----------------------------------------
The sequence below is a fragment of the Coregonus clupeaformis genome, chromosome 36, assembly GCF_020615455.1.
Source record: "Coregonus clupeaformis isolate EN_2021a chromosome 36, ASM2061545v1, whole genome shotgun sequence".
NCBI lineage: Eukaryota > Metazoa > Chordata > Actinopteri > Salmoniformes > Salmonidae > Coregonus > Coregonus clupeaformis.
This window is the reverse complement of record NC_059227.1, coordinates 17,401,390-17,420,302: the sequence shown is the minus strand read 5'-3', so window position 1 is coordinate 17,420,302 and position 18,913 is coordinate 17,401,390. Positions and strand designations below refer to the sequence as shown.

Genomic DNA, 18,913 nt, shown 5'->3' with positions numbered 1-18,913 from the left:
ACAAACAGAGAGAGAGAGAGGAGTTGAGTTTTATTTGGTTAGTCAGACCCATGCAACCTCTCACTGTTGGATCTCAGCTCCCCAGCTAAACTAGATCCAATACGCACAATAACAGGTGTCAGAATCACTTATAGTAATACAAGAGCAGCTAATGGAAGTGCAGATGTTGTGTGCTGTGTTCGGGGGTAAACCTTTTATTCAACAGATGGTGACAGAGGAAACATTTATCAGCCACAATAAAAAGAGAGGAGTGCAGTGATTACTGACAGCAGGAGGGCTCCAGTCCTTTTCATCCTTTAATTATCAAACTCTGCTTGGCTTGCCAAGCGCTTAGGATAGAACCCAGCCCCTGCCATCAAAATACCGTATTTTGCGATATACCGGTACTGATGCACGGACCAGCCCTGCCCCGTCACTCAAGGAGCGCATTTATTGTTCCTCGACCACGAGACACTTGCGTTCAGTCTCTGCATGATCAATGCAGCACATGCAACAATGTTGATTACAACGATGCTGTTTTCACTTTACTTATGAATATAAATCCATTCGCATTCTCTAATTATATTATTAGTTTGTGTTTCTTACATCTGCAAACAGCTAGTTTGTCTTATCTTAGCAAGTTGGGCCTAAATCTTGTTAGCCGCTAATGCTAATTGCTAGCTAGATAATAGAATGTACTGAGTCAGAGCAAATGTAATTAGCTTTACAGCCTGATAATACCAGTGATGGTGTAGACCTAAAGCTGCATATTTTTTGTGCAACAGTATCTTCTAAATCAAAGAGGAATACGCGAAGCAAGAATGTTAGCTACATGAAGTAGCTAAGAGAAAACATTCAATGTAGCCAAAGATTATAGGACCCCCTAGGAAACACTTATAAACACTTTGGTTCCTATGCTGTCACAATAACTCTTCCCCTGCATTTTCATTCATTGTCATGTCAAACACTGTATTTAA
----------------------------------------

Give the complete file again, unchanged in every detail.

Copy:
The sequence below is a fragment of the Coregonus clupeaformis genome, chromosome 36, assembly GCF_020615455.1.
Source record: "Coregonus clupeaformis isolate EN_2021a chromosome 36, ASM2061545v1, whole genome shotgun sequence".
NCBI lineage: Eukaryota > Metazoa > Chordata > Actinopteri > Salmoniformes > Salmonidae > Coregonus > Coregonus clupeaformis.
This window is the reverse complement of record NC_059227.1, coordinates 17,401,390-17,420,302: the sequence shown is the minus strand read 5'-3', so window position 1 is coordinate 17,420,302 and position 18,913 is coordinate 17,401,390. Positions and strand designations below refer to the sequence as shown.

Genomic DNA, 18,913 nt, shown 5'->3' with positions numbered 1-18,913 from the left:
ACAAACAGAGAGAGAGAGAGGAGTTGAGTTTTATTTGGTTAGTCAGACCCATGCAACCTCTCACTGTTGGATCTCAGCTCCCCAGCTAAACTAGATCCAATACGCACAATAACAGGTGTCAGAATCACTTATAGTAATACAAGAGCAGCTAATGGAAGTGCAGATGTTGTGTGCTGTGTTCGGGGGTAAACCTTTTATTCAACAGATGGTGACAGAGGAAACATTTATCAGCCACAATAAAAAGAGAGGAGTGCAGTGATTACTGACAGCAGGAGGGCTCCAGTCCTTTTCATCCTTTAATTATCAAACTCTGCTTGGCTTGCCAAGCGCTTAGGATAGAACCCAGCCCCTGCCATCAAAATACCGTATTTTGCGATATACCGGTACTGATGCACGGACCAGCCCTGCCCCGTCACTCAAGGAGCGCATTTATTGTTCCTCGACCACGAGACACTTGCGTTCAGTCTCTGCATGATCAATGCAGCACATGCAACAATGTTGATTACAACGATGCTGTTTTCACTTTACTTATGAATATAAATCCATTCGCATTCTCTAATTATATTATTAGTTTGTGTTTCTTACATCTGCAAACAGCTAGTTTGTCTTATCTTAGCAAGTTGGGCCTAAATCTTGTTAGCCGCTAATGCTAATTGCTAGCTAGATAATAGAATGTACTGAGTCAGAGCAAATGTAATTAGCTTTACAGCCTGATAATACCAGTGATGGTGTAGACCTAAAGCTGCATATTTTTTGTGCAACAGTATCTTCTAAATCAAAGAGGAATACGCGAAGCAAGAATGTTAGCTACATGAAGTAGCTAAGAGAAAACATTCAATGTAGCCAAAGATTATAGGACCCCCTAGGAAACACTTATAAACACTTTGGTTCCTATGCTGTCACAATAACTCTTCCCCTGCATTTTCATTCATTGTCATGTCAAACACTGTATTTAA